Dells Good Deed

By eweek  |  Posted 2003-05-02 Print this article Print

This week, RIM became one of the last major mobile device makers to preview, much less announce, color support for its devices. RIM has moved so slowly that Good has been able to release software that effectively replaces RIMs operating system on its own devices with one that is winning raves and key distribution partnerships. This week, Dell Computer announced that it would not only start selling GoodLinks (which are clearly "inspired" by the BlackBerry) but work with Good on future devices. This puts Good on board the Dell sales express train that has powered the adipose Axim to the #4 spot in the PDA market in its second quarter of availability. Things look pretty grim for RIM. With such broad and aggressive operating system licensing from three major competitors—Microsoft, PalmSource and Symbian—the company cant really cling to a mobile messaging niche. Competition has turned that application into a feature. Especially given its limited resources, RIM must expand and extend its history of partnerships and find a way to leverage what IT success its had into a platform for developing other kinds of enterprise mobile apps.
Java is a good platform to offer IT developers, but how about embracing open-source developers the way Sharp did with its Linux-based Zaurus? Including an application like Trillian that will bridge multiple IM networks or one by Communicator Inc. to provide secure IM? Or licensing Flash to add some zing to that upcoming color model and even further lower the barrier to application development? On the hardware side, when will RIM add any kind of local network connectivity? If RIM doesnt do something radical soon to broaden its appeal, BlackBerry devices could soon become no more than hosts for the soul of a new machine, one powered by an upstart competitor.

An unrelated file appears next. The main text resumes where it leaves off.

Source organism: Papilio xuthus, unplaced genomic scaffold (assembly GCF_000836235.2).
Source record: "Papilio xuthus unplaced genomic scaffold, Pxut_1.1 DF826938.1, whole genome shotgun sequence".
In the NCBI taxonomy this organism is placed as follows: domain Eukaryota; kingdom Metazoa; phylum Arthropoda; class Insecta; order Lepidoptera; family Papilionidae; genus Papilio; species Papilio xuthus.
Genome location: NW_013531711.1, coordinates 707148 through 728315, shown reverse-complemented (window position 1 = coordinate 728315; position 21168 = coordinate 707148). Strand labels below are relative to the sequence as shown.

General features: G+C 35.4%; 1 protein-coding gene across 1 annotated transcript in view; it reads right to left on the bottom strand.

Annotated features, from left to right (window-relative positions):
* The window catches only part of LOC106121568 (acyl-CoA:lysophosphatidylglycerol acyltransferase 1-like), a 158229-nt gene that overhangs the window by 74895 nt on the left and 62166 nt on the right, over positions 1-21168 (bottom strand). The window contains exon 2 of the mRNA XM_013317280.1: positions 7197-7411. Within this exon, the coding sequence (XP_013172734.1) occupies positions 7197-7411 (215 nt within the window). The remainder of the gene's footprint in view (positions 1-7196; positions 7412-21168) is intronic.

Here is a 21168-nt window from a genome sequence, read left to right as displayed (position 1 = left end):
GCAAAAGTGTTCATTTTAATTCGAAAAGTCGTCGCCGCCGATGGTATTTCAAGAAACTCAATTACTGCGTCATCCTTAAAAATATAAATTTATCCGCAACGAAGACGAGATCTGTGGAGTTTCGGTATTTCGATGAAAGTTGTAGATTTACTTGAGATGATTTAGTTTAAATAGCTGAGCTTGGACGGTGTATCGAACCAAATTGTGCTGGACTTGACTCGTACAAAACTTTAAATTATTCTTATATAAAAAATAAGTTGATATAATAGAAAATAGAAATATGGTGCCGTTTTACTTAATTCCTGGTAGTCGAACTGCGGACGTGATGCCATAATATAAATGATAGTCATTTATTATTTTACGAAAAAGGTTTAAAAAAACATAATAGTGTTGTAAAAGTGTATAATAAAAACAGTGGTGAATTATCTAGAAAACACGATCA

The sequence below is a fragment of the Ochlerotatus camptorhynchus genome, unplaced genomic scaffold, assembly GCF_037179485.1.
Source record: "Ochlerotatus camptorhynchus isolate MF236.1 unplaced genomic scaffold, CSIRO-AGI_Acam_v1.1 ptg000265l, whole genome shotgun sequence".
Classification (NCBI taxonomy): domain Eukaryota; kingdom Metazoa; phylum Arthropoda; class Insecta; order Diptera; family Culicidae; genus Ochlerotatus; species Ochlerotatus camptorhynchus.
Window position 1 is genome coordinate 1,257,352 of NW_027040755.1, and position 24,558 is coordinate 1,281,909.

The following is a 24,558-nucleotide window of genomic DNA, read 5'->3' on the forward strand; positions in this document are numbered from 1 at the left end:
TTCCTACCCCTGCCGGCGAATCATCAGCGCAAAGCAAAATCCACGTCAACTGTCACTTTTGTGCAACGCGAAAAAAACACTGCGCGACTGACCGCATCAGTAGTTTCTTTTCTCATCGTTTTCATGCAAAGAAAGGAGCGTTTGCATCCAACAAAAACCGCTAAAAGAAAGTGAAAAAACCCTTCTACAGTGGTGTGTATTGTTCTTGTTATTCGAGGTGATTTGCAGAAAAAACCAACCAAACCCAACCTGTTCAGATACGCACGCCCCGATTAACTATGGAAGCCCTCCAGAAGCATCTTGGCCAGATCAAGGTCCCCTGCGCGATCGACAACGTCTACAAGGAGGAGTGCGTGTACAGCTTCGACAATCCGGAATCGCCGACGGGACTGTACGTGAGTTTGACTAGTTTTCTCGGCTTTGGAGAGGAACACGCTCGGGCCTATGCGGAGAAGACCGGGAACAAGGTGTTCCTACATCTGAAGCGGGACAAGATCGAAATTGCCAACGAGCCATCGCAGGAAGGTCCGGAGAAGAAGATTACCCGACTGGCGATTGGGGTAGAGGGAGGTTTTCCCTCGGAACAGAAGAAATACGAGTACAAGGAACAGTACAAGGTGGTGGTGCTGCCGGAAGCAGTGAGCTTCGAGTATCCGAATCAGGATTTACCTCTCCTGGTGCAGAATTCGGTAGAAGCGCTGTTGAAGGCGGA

Will the brains behind BlackBerry break out of their rut or is RIM shot? E-mail me. Wireless Supersite Editor Ross Rubin is a senior analyst at eMarketer. He has researched wireless communications since 1994 and has been covering technology since 1989. More from Ross Rubin:


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